The Thua Thien Hue Water Supply and Construction Company (HueWACO) is a state-owned water utility that supplies the cities and towns of Thua Thien Hue Province in central Vietnam. In response to a decision by the Provincial Peoples’ Committee (PPC) of Thua Thien Hue and in line with the national government’s directive on decentralization, HueWACO will also assume responsibility for providing water services to rural populations.
With support from the Asian Development Bank’s Pilot Demonstration Activity program, Aquaya collaborated with HueWACO on the design and management of four rural water treatment systems. Our objective was to develop appropriate rural water treatment and management models that HueWACO can implement on a province-wide scale as it assumes increasing responsibility for rural water services.
Each system was designed to produce high quality treated drinking water distributed through household connections or standpipes. Local community members were employed as paid system operators and fee collectors, with HueWACO providing oversight and responsibility for system maintenance and repair.
We began the project by helping to identify appropriate candidate communes in two districts within Thua Thien Hue Province and by providing initial hardware designs. HueWACO convened public hearings at the first two candidate sites in November 2010 and an additional two sites in the summer of 2011, with the assistance of a Vietnamese community mobilization professional. After finalizing formal agreements with local authorities, hardware installation at all sites was completed in August 2011.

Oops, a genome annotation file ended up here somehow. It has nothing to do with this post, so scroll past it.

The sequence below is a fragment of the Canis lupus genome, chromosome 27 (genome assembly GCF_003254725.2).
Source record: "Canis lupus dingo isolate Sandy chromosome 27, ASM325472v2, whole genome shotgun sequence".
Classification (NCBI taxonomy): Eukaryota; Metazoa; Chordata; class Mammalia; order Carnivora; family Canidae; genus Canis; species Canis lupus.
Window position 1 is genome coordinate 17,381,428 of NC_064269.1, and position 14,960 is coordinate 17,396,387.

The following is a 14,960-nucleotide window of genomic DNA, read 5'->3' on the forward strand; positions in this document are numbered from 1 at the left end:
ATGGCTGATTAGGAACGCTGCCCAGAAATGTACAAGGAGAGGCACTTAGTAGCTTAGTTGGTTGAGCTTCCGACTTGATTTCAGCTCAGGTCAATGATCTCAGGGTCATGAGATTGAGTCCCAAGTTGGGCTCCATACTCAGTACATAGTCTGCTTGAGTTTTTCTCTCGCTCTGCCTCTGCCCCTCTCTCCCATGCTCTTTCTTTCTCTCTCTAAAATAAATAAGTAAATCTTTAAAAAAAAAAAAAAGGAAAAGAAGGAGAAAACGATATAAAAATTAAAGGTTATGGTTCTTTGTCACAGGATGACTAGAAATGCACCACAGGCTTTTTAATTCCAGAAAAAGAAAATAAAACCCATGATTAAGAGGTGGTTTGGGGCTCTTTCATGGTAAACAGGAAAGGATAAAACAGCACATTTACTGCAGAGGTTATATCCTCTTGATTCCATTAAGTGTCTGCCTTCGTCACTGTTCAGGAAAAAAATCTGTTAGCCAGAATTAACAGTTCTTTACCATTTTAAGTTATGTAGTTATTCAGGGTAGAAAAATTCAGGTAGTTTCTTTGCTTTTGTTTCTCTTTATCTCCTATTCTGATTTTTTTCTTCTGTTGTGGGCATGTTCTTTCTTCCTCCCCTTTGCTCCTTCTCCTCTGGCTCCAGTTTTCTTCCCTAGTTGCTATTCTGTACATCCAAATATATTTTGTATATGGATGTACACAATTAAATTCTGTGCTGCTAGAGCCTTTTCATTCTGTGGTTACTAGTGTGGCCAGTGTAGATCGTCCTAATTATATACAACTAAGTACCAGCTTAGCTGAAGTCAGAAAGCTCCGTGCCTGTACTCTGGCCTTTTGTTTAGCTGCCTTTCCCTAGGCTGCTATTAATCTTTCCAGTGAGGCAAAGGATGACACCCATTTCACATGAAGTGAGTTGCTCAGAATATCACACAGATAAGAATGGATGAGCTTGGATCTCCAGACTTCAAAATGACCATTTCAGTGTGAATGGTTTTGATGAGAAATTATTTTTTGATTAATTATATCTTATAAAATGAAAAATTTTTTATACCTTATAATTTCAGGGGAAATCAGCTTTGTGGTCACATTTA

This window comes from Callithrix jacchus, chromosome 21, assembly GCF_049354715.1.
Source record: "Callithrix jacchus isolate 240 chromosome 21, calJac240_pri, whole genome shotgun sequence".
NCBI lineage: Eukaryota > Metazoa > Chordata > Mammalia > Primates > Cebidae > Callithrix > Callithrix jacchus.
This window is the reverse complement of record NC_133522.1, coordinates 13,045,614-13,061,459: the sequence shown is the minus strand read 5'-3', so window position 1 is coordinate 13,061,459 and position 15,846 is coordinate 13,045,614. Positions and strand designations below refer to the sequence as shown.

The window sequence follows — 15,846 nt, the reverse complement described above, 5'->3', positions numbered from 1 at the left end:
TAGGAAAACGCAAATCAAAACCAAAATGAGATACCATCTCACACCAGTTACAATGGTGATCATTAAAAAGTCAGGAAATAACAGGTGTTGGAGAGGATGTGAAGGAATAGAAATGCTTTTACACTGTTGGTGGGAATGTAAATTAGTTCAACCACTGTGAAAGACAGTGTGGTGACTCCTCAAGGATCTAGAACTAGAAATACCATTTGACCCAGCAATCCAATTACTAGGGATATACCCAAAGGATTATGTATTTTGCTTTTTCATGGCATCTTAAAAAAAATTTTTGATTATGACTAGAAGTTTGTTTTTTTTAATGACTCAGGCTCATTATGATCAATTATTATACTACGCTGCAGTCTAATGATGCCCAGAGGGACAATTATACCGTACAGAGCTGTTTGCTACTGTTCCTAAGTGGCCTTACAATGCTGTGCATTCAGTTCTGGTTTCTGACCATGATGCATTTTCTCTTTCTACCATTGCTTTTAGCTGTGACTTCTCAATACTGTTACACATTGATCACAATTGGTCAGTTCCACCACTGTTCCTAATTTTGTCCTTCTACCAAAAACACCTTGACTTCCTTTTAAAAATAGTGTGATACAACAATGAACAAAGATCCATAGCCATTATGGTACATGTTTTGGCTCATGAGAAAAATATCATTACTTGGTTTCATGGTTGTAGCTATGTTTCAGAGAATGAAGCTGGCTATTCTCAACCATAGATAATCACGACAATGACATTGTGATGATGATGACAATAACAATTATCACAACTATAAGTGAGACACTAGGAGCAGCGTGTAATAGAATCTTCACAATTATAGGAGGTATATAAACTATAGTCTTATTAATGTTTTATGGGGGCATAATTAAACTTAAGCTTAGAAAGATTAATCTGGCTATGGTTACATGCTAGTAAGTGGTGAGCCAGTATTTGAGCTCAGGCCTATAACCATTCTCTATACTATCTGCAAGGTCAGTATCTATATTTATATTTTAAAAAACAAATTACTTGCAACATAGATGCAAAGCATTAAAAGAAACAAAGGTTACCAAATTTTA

Three of the projects involved water treatment upgrades of existing piped water distribution systems, while the fourth was a new construction of a gravity-fed kiosk-style system and a series of community taps. For the piped systems, we opted for locally-manufactured, manually backwashable pressure sand filters (PSFs) with capacity of 200m3/day (see Figure 1). In each case the PSF stage is followed by chlorination using flow-driven chlorine tablet feeders. (These low-cost feeders are in wide use for swimming pool chlorination in the United States and other industrialized countries).
The kiosk system also utilized a gravity-feed from an upland stream through a buried pipeline to the installation pictured in Figures 2 and 3. Again, taking
advantage of gravity pressure, all physical and biological impurities are retained as water flows from the elevated feed tank through
an AquaSentry module filled with MEMCOR brand ultrafiltration membranes manufactured by Siemens (and supplied by AquaSolutions of Australia). As with the PSF installations, a disinfection dose of chlorine is automatically added through a chlorine tablet feeder before the water passes through to a “product”
tank, from which the water is dispensed through a series of community taps. Villagers pick up their water in their own containers, and the chlorine dose in the water protects it from recontamination during transport and storage.
Each system is operated by a locally-nominated community member whose salary is paid by HueWACO. The operator also collects monthly fees from the village water users and passes the revenues on to HueWACO. The water fee charged is the standard bulk rate set by HueWACO – approximately $0.35 per cubic meter ($0.00035 per liter).
An essential component of this project is the use of a formal quality control/quality assurance protocol for system operation and maintenance. The protocol, known as a Water Safety Plan, has been developed and adopted by a number of public water utilities in Australia and has been officially endorsed by the World Health Organization (WHO) for reducing and mitigating hazard risks. Aquaya worked with HueWACO to develop and implement Water Safety Plans for each installation.